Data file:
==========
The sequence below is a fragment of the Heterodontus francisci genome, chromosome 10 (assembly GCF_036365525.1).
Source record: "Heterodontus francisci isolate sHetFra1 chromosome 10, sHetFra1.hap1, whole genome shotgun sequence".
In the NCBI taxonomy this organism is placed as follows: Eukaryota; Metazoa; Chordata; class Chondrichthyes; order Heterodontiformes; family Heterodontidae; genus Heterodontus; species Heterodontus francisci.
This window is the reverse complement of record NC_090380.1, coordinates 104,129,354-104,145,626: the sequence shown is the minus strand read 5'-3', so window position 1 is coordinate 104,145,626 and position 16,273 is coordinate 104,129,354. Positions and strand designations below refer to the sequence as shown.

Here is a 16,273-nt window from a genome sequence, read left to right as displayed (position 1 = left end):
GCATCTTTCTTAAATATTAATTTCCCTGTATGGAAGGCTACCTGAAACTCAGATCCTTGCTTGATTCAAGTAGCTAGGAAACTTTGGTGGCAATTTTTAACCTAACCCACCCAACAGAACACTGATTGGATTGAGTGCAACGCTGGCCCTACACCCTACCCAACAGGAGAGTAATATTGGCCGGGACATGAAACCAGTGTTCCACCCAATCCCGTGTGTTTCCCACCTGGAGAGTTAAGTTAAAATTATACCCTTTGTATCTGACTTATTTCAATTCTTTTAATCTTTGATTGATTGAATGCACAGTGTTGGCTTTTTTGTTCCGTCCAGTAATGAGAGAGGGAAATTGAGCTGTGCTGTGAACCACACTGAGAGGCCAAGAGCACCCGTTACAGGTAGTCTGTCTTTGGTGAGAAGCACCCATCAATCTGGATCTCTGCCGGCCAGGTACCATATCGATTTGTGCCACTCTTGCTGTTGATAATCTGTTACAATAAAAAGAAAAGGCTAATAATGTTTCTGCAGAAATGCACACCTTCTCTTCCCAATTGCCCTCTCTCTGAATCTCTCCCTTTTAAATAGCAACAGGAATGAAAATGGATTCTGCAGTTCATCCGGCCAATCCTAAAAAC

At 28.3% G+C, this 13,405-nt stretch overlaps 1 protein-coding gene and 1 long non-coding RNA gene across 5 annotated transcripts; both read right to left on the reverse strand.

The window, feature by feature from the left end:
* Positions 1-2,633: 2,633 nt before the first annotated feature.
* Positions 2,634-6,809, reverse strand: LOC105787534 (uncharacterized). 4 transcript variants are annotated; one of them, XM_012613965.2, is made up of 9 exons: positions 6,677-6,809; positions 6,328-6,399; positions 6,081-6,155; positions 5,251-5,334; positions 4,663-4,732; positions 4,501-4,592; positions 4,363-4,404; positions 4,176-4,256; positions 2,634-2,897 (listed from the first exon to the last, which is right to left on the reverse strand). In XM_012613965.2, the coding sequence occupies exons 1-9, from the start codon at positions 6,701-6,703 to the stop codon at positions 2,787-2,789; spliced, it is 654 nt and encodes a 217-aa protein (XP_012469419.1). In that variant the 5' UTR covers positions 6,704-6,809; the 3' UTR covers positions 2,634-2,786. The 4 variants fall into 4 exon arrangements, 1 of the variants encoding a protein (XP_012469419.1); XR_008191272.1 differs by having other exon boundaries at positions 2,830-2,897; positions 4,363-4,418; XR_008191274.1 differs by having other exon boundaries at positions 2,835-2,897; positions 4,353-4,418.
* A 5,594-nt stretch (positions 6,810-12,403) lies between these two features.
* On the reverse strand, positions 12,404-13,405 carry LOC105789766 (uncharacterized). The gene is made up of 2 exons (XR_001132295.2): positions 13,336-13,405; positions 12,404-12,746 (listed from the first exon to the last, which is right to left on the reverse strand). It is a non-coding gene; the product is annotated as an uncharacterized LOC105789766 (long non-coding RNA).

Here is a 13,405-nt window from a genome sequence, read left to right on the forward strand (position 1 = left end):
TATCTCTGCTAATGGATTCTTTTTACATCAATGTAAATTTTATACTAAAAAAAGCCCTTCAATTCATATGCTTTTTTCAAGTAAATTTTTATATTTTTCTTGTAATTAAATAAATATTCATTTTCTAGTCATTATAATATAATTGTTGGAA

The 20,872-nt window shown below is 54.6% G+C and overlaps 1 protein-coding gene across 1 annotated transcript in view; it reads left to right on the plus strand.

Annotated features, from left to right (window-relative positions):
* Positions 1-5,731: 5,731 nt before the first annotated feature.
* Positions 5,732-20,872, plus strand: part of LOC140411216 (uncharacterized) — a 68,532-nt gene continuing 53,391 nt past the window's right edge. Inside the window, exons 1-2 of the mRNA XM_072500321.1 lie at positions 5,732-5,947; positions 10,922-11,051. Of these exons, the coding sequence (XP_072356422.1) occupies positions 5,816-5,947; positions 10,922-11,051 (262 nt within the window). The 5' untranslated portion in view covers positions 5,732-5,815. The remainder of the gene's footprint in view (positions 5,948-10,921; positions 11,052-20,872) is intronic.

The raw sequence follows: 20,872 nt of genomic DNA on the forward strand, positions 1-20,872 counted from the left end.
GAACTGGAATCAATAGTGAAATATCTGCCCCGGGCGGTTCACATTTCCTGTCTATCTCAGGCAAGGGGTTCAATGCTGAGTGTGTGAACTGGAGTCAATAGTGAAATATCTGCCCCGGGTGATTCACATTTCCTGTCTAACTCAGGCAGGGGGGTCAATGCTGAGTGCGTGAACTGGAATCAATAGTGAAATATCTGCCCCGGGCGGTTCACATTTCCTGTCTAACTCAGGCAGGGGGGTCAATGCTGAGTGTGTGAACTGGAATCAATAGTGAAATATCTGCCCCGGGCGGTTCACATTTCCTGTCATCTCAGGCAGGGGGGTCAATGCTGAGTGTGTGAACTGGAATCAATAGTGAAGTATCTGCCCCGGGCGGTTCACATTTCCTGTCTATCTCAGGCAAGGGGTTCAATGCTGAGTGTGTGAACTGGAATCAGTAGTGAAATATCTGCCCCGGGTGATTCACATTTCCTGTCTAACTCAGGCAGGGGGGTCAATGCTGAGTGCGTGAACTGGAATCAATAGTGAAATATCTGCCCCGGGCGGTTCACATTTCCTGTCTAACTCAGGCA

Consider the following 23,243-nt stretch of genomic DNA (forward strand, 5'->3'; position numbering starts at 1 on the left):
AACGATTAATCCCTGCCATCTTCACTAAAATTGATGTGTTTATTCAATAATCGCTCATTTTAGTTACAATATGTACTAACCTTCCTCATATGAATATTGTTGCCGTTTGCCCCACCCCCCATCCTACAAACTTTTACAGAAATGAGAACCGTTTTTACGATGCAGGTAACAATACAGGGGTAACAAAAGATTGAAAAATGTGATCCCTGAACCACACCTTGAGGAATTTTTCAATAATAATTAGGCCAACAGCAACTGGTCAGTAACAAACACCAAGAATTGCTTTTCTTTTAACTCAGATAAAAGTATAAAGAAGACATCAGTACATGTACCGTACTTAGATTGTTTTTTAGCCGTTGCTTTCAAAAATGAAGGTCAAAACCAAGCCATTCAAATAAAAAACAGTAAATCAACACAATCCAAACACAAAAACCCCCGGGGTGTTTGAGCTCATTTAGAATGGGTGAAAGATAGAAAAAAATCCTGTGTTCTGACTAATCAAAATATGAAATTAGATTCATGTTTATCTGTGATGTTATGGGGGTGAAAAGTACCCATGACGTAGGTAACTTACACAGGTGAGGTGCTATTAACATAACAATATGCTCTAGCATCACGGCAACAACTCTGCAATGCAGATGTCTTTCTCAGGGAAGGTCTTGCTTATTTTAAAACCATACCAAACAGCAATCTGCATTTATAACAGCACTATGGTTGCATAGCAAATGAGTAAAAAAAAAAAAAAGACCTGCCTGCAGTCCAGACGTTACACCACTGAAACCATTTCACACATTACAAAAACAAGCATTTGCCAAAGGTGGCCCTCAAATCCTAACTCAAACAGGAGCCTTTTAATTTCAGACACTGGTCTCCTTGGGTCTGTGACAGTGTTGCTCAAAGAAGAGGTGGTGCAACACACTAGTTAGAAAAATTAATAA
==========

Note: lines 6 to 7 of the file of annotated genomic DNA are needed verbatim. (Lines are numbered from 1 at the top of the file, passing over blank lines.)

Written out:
GCATCTTTCTTAAATATTAATTTCCCTGTATGGAAGGCTACCTGAAACTCAGATCCTTGCTTGATTCAAGTAGCTAGGAAACTTTGGTGGCAATTTTTAACCTAACCCACCCAACAGAACACTGATTGGATTGAGTGCAACGCTGGCCCTACACCCTACCCAACAGGAGAGTAATATTGGCCGGGACATGAAACCAGTGTTCCACCCAATCCCGTGTGTTTCCCACCTGGAGAGTTAAGTTAAAATTATACCCTTTGTATCTGACTTATTTCAATTCTTTTAATCTTTGATTGATTGAATGCACAGTGTTGGCTTTTTTGTTCCGTCCAGTAATGAGAGAGGGAAATTGAGCTGTGCTGTGAACCACACTGAGAGGCCAAGAGCACCCGTTACAGGTAGTCTGTCTTTGGTGAGAAGCACCCATCAATCTGGATCTCTGCCGGCCAGGTACCATATCGATTTGTGCCACTCTTGCTGTTGATAATCTGTTACAATAAAAAGAAAAGGCTAATAATGTTTCTGCAGAAATGCACACCTTCTCTTCCCAATTGCCCTCTCTCTGAATCTCTCCCTTTTAAATAGCAACAGGAATGAAAATGGATTCTGCAGTTCATCCGGCCAATCCTAAAAAC

At 28.3% G+C, this 13,405-nt stretch overlaps 1 protein-coding gene and 1 long non-coding RNA gene across 5 annotated transcripts; both read right to left on the reverse strand.